She contrasted the new ladies rest room with the one of her memory. “In my time it was a board with holes in it,” she said.
Wilson said when she was little, her family would stop at Bennett’s store on Steamboat Road and buy a bottle of milk which they would tote inside a paper bag to Island Beach for lunch.
“I always wondered why my milk from home tasted different from Island Beach milk,” she winked. “I guess it’s the sun.”
Wilson was a high school student during the Depression. She recalled how Island Beach was a very inexpensive day of fun for unemployed men.
“I was lucky I met my husband here,” she said.
With a nod to Tony Savino’s mention of Long Island Sound having frozen over, Wilson said her husband claimed to have driven his car across the Sound to Long Island.
“Where the concession is now was formerly ladies lockers,” Wilson said. “We had locker girls, and you would get a key so you’d know the number of your locker. That was on your wrist or foot when you swam around.”
“This place has been my happy place ever since I was five years old. My kids were practically born here,” she said.
“I brought both of my children here when they were just months old,” she said. “I could leave the carriage with the babies sleeping over there,” she said pointing to the east side of the island. “And I’d go onto the beach while they slept. I don’t think you could do that nowadays.”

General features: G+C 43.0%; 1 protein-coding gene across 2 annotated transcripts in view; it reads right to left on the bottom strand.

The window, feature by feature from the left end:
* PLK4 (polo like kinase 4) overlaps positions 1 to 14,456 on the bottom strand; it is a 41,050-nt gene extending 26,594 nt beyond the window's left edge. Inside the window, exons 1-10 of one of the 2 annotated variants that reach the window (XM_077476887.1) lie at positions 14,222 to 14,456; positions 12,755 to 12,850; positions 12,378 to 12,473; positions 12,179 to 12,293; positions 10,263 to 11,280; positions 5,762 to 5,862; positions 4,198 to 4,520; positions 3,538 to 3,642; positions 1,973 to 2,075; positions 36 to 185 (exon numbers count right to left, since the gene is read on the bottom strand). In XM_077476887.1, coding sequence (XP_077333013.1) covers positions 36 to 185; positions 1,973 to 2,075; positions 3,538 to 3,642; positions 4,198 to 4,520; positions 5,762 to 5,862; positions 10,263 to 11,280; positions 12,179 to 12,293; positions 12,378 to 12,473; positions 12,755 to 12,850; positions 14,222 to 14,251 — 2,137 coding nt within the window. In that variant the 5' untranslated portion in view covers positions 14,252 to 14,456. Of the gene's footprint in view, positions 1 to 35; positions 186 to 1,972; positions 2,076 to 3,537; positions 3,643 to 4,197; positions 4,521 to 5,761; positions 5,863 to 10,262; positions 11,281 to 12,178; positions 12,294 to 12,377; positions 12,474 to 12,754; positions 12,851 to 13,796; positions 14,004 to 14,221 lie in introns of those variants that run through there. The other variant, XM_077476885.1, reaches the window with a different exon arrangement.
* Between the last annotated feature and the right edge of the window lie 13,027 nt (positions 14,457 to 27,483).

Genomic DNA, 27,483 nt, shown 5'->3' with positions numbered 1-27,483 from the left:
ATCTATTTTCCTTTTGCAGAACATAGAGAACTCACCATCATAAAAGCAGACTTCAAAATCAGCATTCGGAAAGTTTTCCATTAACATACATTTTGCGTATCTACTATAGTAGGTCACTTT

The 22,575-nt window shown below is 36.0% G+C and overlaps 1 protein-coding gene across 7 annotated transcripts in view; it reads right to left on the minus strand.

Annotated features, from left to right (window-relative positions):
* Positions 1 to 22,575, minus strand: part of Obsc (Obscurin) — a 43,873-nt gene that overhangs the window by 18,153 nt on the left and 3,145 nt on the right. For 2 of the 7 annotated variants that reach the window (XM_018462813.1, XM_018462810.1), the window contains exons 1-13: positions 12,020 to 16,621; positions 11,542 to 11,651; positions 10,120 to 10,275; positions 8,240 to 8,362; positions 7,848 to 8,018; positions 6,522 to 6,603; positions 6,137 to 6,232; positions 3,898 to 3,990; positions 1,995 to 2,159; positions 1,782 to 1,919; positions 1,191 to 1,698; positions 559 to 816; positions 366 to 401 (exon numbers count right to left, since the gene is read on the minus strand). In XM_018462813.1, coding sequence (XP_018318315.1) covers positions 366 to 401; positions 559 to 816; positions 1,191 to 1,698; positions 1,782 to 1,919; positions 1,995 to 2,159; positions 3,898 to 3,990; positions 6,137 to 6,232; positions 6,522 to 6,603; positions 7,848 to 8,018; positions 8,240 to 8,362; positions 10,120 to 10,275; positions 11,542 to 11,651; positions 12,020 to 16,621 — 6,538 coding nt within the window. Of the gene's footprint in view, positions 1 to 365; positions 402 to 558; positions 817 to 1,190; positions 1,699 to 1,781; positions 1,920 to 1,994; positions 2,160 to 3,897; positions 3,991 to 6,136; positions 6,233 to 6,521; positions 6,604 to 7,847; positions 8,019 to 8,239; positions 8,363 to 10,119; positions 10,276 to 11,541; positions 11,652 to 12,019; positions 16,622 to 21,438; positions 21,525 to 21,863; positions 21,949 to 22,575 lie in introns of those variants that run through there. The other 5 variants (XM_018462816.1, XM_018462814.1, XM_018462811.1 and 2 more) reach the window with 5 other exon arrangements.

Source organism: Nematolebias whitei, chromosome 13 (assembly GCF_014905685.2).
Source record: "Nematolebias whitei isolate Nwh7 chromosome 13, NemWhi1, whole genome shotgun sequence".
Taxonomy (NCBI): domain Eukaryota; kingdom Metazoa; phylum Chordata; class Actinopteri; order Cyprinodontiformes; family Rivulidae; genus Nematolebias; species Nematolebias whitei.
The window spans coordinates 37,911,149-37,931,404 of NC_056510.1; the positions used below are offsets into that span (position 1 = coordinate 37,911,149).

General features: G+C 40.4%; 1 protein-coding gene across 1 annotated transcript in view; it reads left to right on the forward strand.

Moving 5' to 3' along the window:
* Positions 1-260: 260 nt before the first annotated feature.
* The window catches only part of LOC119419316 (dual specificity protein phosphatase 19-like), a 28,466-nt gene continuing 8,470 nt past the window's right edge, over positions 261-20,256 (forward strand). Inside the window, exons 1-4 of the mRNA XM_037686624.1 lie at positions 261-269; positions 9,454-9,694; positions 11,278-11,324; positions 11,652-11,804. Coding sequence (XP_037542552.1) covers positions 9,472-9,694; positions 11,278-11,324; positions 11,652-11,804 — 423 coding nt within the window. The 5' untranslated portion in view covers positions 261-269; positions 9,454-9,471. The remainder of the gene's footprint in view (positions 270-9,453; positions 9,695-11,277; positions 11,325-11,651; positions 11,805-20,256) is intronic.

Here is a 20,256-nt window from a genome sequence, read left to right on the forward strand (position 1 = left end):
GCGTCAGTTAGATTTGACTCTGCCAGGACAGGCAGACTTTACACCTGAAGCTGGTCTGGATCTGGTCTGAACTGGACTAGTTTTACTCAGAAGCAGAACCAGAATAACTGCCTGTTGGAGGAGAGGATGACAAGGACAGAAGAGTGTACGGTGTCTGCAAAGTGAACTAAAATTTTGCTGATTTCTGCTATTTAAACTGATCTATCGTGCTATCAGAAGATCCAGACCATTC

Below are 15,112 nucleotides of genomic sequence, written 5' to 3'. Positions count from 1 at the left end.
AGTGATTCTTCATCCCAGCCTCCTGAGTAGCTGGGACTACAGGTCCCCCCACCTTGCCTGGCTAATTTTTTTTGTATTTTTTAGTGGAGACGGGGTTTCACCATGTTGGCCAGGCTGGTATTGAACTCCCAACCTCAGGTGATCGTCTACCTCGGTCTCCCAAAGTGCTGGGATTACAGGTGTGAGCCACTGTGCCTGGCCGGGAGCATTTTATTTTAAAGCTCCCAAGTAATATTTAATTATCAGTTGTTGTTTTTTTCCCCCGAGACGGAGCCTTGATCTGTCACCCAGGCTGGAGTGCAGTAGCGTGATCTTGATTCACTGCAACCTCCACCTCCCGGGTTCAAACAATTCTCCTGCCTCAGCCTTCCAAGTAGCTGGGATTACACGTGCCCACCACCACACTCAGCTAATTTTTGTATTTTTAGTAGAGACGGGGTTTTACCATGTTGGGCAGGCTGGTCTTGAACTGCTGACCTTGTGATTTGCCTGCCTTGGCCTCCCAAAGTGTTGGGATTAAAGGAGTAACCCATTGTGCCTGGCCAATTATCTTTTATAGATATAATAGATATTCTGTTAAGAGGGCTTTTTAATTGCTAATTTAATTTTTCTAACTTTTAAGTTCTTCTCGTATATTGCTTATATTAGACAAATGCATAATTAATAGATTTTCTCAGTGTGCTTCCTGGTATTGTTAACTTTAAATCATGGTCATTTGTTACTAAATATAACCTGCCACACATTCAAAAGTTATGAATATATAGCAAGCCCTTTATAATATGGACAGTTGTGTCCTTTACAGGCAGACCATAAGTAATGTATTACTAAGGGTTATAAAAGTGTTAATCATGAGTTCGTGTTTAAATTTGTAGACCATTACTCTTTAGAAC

Denise Longo and Island Beach caretaker Jay Manning recalled some more recent history of the island, including the high dive and float.
“The high dive went first,” Manning recalled. “It was a liability. And the water got shallower.”
Longo and Manning recalled the popular tiki bar that was connected to the concession stand and served alcohol until about the 1990s.
“It closed for insurance reasons,” he said.
Manning who lives on the island eight months of the year – from April through Thanksgiving – said Storm Sandy was a blessing in some ways. “We have a bigger, stronger pier now,” he said. “We have new sidewalks and a new playground too.”
Manning credited much of the island’s pristine condition to Bill McAndrews a familiar presence on the island for 20 years.
Lifelong resident Martha Awdziewicz whose friends call her Snooky, recalled great fun climbing a ladder to the “tower” and jumping off. Unfortunately, that would come to an end after a tragic accident.
“Two people people jumped at the same time and one hit the other breaking his back,” she said.
Awdziewicz also recalled some of the strict rules for attire. “We couldn’t wear our bathing suits on the ferry,” she said.
Awdziewicz and her friends Penny Monahan, Helen Morano DeLago, Alice Mascaro recalled that in junior high school and high school they couldn’t afford a lockers or chairs. Instead they’d wrap their bathing suits inside their towels, and change into them in the free locker room with its big tree growing through the middle. They’d bring their lunches in paper bags and sit on their towels in the sand.
Eager for more history of Island Beach? Check out this detailed post by Greenwich Library historian Carl White here.
Or read the entire Oral History of the island, available to check out from Greenwich Library.